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Forensic soil science and soft fruit research showcased on national TV

Professor Lorna Dawson speaks to presenter Gabriel Weston (c) JHI
"Professor Dawson was able to trace a muddy boot to a specific location in Glasgow using forensic soil science at our laboratories in Aberdeen

Our research continues to attract the interest of the media, as scientists from the James Hutton Institute have participated in TV programmes broadcast by BBC Four and Channel 4 to discuss soil forensics and the health benefits of soft fruit.

The second episode of BBC Four series Catching History’s Criminals: The Forensics Story, featuring Head of Soil Forensics Professor Lorna Dawson and Knowledge Exchange coordinator Professor David Miller, was broadcast on Thursday 25 June. In it, Professor Dawson was able to trace a muddy boot to a specific location in Glasgow using forensic soil science at our laboratories in Aberdeen.

Similarly, Enhancing Crop Productivity and Utilisation theme leader Professor Derek Stewart and senior scientist Dr Gordon McDougall were interviewed by presenter Kate Quilton for Channel 4’s series Superfoods: The Real Story to discuss the levels of antioxidants present in blueberries, strawberries, raspberries and blackcurrants during a visit to our site in Dundee.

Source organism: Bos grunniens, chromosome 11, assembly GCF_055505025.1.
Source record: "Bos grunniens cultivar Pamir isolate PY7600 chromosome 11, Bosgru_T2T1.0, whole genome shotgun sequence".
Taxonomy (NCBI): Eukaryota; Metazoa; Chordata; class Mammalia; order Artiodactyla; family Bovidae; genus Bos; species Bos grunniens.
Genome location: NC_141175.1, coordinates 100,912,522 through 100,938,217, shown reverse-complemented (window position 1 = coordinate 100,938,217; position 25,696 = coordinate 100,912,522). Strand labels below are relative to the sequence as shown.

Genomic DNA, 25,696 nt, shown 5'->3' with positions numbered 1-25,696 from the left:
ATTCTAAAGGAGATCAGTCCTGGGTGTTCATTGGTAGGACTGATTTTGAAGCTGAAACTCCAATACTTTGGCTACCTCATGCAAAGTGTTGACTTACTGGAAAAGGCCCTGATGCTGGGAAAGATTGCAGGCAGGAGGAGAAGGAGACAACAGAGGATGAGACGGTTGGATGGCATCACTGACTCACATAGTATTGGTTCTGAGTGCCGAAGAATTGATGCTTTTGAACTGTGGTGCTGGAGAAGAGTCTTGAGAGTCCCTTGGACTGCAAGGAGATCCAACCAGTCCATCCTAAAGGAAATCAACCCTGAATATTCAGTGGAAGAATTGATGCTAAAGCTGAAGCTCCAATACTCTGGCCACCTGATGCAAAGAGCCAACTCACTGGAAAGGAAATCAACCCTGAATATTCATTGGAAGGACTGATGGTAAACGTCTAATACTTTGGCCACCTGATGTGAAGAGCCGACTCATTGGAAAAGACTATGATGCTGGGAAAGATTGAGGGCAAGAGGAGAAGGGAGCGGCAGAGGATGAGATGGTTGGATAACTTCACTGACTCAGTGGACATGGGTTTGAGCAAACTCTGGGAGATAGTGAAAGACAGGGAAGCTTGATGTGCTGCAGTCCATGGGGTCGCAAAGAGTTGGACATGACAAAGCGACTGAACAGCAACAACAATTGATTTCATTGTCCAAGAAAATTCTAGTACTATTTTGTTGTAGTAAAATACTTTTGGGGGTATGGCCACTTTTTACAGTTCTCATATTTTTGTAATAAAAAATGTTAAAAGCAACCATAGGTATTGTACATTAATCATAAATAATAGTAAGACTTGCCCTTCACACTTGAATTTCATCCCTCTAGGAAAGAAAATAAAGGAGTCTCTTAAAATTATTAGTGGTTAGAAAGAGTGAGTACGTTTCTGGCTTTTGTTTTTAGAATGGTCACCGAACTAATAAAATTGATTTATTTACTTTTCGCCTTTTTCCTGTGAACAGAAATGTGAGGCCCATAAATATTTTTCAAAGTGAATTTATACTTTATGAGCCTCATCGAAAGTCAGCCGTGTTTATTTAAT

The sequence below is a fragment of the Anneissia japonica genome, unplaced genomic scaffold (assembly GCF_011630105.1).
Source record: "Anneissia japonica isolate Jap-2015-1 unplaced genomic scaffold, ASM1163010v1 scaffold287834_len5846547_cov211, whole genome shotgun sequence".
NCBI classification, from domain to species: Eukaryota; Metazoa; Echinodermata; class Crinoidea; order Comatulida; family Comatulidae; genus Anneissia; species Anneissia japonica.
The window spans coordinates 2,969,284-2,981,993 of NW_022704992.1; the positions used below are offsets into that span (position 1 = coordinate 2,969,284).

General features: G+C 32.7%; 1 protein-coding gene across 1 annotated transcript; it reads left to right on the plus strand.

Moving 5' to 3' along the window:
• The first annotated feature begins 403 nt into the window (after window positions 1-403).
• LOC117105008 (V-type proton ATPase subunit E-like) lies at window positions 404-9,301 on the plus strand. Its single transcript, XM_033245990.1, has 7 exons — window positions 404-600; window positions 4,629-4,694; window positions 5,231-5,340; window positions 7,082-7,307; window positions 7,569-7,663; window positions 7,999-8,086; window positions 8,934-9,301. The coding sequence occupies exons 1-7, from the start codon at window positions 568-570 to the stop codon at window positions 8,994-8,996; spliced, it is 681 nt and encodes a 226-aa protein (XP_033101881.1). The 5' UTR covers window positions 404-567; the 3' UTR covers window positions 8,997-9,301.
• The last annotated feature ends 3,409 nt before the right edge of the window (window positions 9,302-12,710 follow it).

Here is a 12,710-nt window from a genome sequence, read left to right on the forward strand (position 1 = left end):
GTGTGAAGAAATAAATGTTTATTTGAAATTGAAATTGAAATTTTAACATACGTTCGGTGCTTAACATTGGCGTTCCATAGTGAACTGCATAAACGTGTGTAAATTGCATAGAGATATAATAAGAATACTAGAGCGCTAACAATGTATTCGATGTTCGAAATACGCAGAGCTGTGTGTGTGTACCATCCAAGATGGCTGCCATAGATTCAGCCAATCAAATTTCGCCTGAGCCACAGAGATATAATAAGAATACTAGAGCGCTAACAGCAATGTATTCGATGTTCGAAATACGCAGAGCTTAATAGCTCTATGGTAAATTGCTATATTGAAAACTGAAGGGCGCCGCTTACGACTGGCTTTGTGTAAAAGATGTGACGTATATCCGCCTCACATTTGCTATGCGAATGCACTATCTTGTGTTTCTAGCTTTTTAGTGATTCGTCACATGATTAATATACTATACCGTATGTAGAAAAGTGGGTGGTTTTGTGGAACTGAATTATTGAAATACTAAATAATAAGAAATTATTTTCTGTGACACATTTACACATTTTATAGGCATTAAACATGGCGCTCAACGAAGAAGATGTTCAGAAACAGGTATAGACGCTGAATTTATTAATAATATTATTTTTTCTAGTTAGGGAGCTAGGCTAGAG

The programmes are available to watch on demand for a limited time on BBC iPlayer and on Channel 4’s website (registration necessary). The soil search section appears at 11 minutes 43 seconds into the BBC Four programme, and the segment of the Channel 4 programme that looks into berries can be watched from 9 minutes 6 seconds in.

More information from: 

Bernardo Rodriguez-Salcedo, Media Manager, Tel: +44 (0)1224 395089 (direct line), +44 (0)344 928 5428 (switchboard) or +44 (0)7791 193918 (mobile).

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Printed from /news/forensic-soil-science-and-soft-fruit-research-showcased-national-tv on 16/06/19 04:36:25 AM

The James Hutton Research Institute is the result of the merger in April 2011 of MLURI and SCRI. This merger formed a new powerhouse for research into food, land use, and climate change.